Some customers respond to hard sell. Others want a more subtle form of marketing. Still others respond to price. You can experiment and see what strategy is most successful in getting them to take their money from their pockets and put it into yours. Your business stands a greater chance at success if you know how to push the “hot buttons” of your customers. As Fallek advises, you must “know what appeals to your customers and prospects.”

Why are they buying your products or using your services instead of your competitors? What sets you apart from the rest of the pack? You may want to casually ask your clients why they chose your business, instead of your competitors. Your customers’ views and opinions are a gold mine of information that you can harness to your advantage. Then use this information to harness a very important ingredient – your sales expertise.

4. Know how your leading and most successful competitors make their money.

To succeed in business, you need not be the most original, most creative and the first mover in your industry. In fact, you can make good simply by knowing your competitors and following the direction they’ve taken – AND taking it up a notch. You can beat your competition by improving on your competitor’s pricing strategy, adding more value to your products or services, offering better customer support and service, even providing a better ambiance to your store or web site.

Fallek cites the example of McDonalds. McDonald’s, perhaps the world’s most successful fast food chain, was not the first in its field. When it first opened, there were already A&W Root Beer, White Castle Hamburger shops and others. McDonald’s simply copied what others did, but went a step further – and succeeded. You can follow McDonald’s example, making sure that you always improve what is currently offered by your competitors.

According to Fallek, you need to look at various elements of your competitors. You must analyze the kinds of services they offer – do they offer gift wrapping, personalized customer support, free delivery, etc. Can you offer the same? If not, how do you compensate for it (e.g. your e-business competitor offers free shipping while your bottom line shows you that it is not possible)? Perhaps you can add a new twist in your service, and highlight this addition that only you offer.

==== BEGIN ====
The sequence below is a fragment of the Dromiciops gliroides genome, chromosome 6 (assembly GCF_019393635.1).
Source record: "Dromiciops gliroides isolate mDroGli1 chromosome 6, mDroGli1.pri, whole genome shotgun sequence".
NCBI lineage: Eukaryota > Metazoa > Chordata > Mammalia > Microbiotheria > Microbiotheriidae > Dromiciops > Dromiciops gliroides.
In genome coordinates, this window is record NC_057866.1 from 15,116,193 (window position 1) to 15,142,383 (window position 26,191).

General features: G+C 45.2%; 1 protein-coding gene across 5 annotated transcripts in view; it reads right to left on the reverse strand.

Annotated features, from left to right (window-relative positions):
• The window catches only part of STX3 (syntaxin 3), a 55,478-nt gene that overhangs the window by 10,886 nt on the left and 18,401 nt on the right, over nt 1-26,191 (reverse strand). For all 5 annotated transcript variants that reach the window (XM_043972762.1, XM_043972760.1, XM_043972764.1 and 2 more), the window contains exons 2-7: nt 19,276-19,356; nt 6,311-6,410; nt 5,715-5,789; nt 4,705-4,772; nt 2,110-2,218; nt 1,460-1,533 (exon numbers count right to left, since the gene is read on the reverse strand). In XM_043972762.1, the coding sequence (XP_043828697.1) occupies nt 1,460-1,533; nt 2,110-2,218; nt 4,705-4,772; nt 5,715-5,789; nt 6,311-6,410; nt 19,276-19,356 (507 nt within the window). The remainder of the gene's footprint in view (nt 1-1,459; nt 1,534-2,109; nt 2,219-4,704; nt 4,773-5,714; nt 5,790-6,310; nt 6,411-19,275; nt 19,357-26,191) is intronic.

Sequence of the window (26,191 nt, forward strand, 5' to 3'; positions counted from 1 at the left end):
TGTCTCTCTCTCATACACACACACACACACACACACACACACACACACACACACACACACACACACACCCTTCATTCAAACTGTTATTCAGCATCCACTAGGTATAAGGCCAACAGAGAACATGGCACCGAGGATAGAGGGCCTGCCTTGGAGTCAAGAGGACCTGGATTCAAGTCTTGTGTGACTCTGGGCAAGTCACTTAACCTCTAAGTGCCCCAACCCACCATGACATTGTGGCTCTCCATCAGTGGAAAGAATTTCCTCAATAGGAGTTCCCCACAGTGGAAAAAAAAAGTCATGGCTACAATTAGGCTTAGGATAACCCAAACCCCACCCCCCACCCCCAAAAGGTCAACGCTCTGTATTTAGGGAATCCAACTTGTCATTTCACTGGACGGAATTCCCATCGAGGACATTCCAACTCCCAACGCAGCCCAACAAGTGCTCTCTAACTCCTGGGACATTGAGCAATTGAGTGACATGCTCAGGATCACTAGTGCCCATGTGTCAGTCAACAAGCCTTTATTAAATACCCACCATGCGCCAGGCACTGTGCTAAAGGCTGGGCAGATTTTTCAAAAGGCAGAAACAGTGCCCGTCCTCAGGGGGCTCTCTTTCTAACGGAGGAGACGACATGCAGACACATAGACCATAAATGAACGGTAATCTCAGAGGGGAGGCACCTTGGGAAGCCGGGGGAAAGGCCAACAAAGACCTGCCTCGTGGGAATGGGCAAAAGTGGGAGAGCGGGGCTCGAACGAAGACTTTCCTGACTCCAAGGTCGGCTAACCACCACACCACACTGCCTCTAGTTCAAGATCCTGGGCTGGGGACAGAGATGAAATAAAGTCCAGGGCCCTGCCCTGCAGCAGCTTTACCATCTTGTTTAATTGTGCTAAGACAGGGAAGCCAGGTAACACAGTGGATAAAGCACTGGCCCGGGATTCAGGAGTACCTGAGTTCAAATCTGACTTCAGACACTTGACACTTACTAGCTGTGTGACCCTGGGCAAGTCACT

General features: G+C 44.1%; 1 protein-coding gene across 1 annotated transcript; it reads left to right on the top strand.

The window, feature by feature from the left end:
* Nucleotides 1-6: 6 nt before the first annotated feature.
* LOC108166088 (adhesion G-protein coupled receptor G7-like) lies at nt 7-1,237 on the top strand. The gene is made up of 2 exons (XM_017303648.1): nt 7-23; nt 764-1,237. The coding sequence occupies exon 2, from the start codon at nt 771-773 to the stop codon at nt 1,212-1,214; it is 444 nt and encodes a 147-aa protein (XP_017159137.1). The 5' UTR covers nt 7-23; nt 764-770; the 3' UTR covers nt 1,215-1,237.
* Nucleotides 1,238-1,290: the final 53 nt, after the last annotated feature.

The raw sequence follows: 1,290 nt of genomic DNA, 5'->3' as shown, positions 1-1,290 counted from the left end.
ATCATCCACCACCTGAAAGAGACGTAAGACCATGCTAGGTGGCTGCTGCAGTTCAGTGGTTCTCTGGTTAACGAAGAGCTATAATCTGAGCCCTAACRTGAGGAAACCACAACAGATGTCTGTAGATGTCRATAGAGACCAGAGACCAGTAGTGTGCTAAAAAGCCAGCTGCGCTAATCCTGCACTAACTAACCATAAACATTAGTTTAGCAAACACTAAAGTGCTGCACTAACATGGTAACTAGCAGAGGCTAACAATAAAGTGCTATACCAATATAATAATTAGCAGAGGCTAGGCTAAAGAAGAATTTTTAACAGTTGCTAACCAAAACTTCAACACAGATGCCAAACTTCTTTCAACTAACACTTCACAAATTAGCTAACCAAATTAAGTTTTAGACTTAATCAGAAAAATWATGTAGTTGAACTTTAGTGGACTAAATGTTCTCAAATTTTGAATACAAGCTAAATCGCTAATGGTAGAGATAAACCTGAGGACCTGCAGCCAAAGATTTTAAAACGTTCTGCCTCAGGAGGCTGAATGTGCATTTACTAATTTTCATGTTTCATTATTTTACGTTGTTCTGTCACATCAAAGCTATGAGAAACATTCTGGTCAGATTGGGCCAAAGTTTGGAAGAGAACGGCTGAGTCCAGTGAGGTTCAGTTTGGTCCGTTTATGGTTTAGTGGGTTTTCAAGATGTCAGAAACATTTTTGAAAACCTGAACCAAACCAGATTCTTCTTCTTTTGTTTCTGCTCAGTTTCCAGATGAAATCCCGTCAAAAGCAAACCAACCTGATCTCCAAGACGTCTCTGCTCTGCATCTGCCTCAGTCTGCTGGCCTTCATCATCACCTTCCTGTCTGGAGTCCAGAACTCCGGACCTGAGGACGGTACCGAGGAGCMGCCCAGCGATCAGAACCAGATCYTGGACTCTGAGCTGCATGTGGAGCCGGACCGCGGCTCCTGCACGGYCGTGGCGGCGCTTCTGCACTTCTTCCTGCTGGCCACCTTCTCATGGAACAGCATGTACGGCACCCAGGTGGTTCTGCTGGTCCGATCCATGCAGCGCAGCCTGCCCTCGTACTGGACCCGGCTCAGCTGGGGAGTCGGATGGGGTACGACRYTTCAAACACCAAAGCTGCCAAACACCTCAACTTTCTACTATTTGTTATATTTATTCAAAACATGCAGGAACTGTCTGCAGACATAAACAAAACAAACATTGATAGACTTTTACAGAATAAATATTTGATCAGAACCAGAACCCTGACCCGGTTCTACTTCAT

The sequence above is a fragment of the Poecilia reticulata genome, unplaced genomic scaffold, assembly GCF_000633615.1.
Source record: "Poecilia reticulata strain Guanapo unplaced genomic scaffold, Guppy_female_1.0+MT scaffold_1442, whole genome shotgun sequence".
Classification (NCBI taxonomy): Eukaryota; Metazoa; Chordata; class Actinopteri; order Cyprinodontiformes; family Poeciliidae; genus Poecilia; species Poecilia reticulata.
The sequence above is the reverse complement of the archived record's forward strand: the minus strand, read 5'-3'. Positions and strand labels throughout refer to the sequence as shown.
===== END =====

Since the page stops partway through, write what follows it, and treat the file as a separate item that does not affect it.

You should know how they operate their business, including the business hours and days of the week they are. More importantly, examine their inventory and how it is managed. If you are in the business of selling baby gift packages, what kinds of packages are being offered by your competitor? What are their shapes, colors and sizes? Do they have a separate product line for corporate and consumer clients?

Knowing these things about your competitor can help you examine your strengths and weaknesses. It can help you identify how you can market your business by focusing on what sets you apart, or what marketers call your “unique selling proposition.” Getting all these information may not be easy; but understanding the factors that contribute to your competitor’s success and using these same factors can enhance the likelihood of your success.

5. Know how to find and use somebody else’s money in order to make money.

One reality that you have to bear in mind when starting a business is that your entrepreneurial dreams could easily crumble if you have insufficient funds to sustain it and make it grow. The ideal situation would be to have all the money in the world to finance your venture.

Alas, that is not always the case. More often than not, you would find that all your savings, credit cards, investments, life insurance, home equity, or sale of personal assets are still not enough. You may still need to seek out additional financing from other sources.

Your success will depend on your ability to secure resources for your business. You must know where to find them, and how to get the additional money that you need. As Fallek says, “the more successful a businessperson is, the more he or she knows about obtaining the necessary money for the business.” Of course, it wouldn’t hurt that you have a well-conceptualized business with a ready market and a product or service that the customers really need.

 
Recommended Books on the Keys to a Successful Business:

 

Lyve Alexis Pleshette

Lyve Alexis Pleshette is a writer for PowerHomebiz.com. She writes on various topics pertaining home businesses, from startup to managing a home-based business. For a step-by-step guide to starting a business, order the downloadable ebook “Checklist for Starting a Small Business” from PowerHomebiz.com